Frederick William Herschel
Julio Álvarez Jagüe
Mark D Roberts
Nino (Antonio) Migliori
Pollo ó Paulina Marriner
In Spain there are very few artists who use the chemigram. The more well known are Antonio Tapies, Picaso, and Joan Foncuberta. Others are Julio Álvarez Yagüe.
And another artist who does still photography and also makes chemigram images is Francisco José Sánchez Montalbán.http://www.cervantesvirtual.com/portal/pac/artistas/fcosanchez/
Photo-batik, as a type of chemigram, may also be considered as a photogram, since the action of light on the photosensitive surface creates the image. The photo-batik chemigram shown here (by the author) was created by bothe the action of light, chemical treatment of the photosensitive silver-gelatin paper and the process of post chemical toning.
Yoshio Machida has produced what he refers to as "photobatik" in which only light is used. in his process all areas of the print are exposed. Photograms are produced by partial exposure and development of the entire photosensitive surface. Photobatik is "whole exposure and partial development." Machida has expanded his technique to overexposure of the photographic paper followed by only fixing the image, resulting in a pink image.
A luminogram is the resulting image caused by exposing the photosensitive medium to light without the intervention of an object. The light is modulated by varying the intensity through distance from the photosensitive surface, power of the light source, or by the use of filters or gels or motion of the light. The paper can itself be shaped to create the desired effects in the final image. Many of László Moholy-Nagy’s photograms were luminograms. The image is created by variations in light shape and intensity. They can be created using a small light source, as from a flashlight, that is moved to expose the photosensitive substrate. Moholy-Nagy used this technique to create many of his photograms.
Joan Duran [PhotoVision 22, a quarterly publication, 1981, Arte y Proyectos Editoriales, S. L. p 16] Kirlian/Ionoelectrographs.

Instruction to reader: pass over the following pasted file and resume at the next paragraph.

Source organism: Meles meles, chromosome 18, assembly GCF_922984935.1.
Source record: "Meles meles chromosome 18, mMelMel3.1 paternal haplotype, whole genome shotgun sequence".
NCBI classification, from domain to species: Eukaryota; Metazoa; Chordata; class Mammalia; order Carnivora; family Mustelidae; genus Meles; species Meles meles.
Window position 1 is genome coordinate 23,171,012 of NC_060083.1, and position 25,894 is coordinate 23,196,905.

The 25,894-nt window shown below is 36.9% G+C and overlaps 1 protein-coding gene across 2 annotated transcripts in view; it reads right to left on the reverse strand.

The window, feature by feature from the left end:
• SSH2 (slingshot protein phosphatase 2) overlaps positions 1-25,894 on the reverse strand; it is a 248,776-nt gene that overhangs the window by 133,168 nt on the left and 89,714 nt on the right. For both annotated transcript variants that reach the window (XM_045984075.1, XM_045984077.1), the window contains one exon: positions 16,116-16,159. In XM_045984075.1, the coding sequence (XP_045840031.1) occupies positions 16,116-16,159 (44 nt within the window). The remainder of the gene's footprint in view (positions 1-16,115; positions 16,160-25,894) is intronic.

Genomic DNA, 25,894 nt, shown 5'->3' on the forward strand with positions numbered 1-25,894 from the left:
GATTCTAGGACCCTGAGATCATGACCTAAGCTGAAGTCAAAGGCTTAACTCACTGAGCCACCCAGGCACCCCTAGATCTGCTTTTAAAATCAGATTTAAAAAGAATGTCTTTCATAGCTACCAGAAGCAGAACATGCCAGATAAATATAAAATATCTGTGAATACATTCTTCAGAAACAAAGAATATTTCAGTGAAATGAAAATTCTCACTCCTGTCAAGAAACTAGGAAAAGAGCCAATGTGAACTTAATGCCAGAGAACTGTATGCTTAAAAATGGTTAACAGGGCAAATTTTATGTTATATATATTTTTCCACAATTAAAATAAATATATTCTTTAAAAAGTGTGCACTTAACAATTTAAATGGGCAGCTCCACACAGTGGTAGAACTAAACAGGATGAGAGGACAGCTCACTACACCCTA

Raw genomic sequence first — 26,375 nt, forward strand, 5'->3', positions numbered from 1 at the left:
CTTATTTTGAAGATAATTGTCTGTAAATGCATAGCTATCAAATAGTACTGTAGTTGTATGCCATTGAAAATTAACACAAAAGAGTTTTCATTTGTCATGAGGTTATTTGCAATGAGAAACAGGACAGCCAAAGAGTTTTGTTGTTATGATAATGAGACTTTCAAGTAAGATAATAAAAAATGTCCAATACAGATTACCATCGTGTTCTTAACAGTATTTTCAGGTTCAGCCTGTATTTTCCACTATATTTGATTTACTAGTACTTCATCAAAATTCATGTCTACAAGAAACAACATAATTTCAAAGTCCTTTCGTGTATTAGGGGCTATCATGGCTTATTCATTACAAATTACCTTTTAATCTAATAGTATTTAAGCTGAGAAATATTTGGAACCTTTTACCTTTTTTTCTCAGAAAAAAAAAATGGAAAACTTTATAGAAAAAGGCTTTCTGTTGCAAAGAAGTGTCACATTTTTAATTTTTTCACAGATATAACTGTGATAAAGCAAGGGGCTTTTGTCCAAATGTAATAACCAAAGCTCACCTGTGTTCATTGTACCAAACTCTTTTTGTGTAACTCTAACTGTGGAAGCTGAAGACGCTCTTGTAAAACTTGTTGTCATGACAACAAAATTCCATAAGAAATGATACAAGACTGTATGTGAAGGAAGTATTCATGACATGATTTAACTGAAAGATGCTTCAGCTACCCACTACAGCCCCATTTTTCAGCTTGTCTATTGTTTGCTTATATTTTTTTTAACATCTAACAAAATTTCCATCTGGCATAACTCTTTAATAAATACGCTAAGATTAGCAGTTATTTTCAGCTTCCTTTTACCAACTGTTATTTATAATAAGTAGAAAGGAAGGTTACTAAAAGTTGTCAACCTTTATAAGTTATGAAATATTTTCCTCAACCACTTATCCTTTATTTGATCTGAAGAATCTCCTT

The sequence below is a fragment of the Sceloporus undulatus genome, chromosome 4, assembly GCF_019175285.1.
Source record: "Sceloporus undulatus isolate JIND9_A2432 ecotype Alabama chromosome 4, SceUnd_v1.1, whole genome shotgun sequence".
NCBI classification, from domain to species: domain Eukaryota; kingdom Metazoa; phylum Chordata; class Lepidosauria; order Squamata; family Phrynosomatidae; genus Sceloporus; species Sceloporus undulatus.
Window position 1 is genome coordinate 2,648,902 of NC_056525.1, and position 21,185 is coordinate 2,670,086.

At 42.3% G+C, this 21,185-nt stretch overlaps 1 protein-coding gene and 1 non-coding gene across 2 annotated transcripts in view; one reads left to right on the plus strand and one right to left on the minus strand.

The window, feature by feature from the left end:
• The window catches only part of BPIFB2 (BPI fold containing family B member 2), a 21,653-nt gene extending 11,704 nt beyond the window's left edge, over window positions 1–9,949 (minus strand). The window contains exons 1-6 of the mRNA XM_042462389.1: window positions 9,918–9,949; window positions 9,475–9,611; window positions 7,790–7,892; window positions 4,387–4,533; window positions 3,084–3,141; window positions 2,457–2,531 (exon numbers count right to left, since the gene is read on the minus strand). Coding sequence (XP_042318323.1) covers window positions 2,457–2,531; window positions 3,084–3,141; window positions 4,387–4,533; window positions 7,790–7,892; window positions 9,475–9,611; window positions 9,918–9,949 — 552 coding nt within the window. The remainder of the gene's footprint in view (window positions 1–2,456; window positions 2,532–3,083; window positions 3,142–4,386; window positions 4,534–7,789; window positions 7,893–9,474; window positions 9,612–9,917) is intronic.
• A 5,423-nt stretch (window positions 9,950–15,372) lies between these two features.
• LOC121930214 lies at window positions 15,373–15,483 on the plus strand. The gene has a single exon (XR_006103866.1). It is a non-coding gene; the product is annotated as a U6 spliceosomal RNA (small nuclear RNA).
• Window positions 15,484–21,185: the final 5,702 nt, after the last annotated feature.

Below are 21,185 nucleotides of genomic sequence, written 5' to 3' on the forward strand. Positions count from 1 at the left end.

This process begins through the creation of a hand-made negative or mask that is then used either directly in contact with or near the photosensitive substrate during exposure to light. The mask can be prepared by simply exposing a piece of glass to the black soot from a flame. This deposit is then scratched to produce a pattern or image and this is contact printed to give a photogram. In essence it is the equivalent of finding a transparent or translucent object and using it to produce a photogram.
Photograms on coated paper:
The beginnings of photography were photograms of this type. Early prints such as cyanotypes and salt prints were all made by coating a piece of drawing or writing paper with the required chemicals. After drying the paper in the dark, an object was placed on the photosensitive paper and the paper was then exposed to sunlight. In the photogram made on cyanotype paper, the area hidden by the object remained white while the exposed areas of the paper became a deep blue color. Many of the methods which are now refered to as alternative, implying that they are not silver-based, were actually the first photosensitive processes available.
The photogram is a construct that allows the artist the ability to do what the painter does with a blank canvas, which is to create imagery that is not a part of human experience prior to the creation of the image. This construct is actually a fluid experience with all of the nuances of the conventionally made photographic print, except that the mechanisms of achieving the effects are different. Focus and non-focus are a parallel to the depth of field resulting from lens aperture. Shades of gray or color are manifest through extent of exposure, and tone is a function of the paper, developer, toners, just as they are for the fine photographic print.
The difference is the freedom to create imagery from objects, light and imagination by infinite variation of these factors without the use of highly technological equipment.
The photogram process = Object-light-sensitive surface-imagination-realization-observation.
The photogram seems to represent a counter-culture within the field of photography. It has been stated that in every decade critics and writers on photography ask the question “Are we at the present time witnessing a revival of the photogram? (e.g. Photo Vision 22 Adolpho Martinez, p4).
It is more logical that because photograms are outside the mainstream of conventional photography that when galleries are searching for new, imaginative, creative photography, that photograms are chosen as meeting these criteria. Photograms have been an experiential part of photography for virtually all practitioners of darkroom art and craft. Photograms, are in fact, displayed globally on a fairly regular basis, rather than “resurfacing” every decade.
Photograms on film:
--cyanotype photogram images
Zeva Oelbaum, a New York-based photographer, uses the cyanotype process to make her prints of various botanical specimens. Oelbaum creates her images by placing botanical objects on large format silver-gelatin film and exposing to produce a negative. She then contact prints the photogram negative onto cyanotype paper to produce a contact print positive. [Zeva Oelbaum, Blue Prints: The Natural World in Cyanotype Photographs, Rizzoli, New York 2002].
As mentioned above, Don Dudenbostel creates his x-ray photograms by exposing directly onto black and white silver-gelatin photographic film, and then prints these film images.